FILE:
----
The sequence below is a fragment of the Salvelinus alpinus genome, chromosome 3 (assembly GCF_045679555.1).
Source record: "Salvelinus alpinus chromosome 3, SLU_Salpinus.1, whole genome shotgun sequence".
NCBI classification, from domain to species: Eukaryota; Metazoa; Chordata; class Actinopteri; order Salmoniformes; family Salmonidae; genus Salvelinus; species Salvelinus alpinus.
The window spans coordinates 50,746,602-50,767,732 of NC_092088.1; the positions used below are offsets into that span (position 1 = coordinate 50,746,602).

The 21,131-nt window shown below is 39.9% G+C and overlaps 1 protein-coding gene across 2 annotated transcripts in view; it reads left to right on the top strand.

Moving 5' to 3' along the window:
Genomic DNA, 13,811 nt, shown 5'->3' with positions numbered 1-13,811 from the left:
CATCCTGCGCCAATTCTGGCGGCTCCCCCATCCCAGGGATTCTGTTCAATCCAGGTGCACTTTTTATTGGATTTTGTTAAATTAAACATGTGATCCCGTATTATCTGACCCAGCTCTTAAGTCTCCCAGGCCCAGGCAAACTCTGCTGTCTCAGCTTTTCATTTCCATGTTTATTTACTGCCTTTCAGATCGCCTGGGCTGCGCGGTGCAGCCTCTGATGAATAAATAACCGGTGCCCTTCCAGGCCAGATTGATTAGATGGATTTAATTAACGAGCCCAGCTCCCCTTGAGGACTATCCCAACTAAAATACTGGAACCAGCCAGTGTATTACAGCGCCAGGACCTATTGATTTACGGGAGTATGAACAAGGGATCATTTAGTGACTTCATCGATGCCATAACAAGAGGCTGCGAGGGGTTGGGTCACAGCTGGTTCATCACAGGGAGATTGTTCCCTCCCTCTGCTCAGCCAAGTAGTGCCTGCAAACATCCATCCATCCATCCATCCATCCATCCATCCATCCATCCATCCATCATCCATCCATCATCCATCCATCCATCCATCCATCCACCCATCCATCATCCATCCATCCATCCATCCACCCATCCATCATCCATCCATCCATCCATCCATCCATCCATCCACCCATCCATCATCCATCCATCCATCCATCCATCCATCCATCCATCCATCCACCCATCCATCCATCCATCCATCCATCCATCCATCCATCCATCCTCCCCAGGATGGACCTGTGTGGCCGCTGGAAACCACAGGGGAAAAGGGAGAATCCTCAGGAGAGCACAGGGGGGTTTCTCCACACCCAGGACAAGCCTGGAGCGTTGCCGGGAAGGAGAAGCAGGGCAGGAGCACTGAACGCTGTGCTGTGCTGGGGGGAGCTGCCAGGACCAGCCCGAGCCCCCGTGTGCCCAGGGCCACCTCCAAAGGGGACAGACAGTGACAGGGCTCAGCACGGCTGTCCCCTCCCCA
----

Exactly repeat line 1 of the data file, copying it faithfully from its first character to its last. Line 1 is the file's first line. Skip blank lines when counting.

The sequence below is a fragment of the Salvelinus alpinus genome, chromosome 3 (assembly GCF_045679555.1).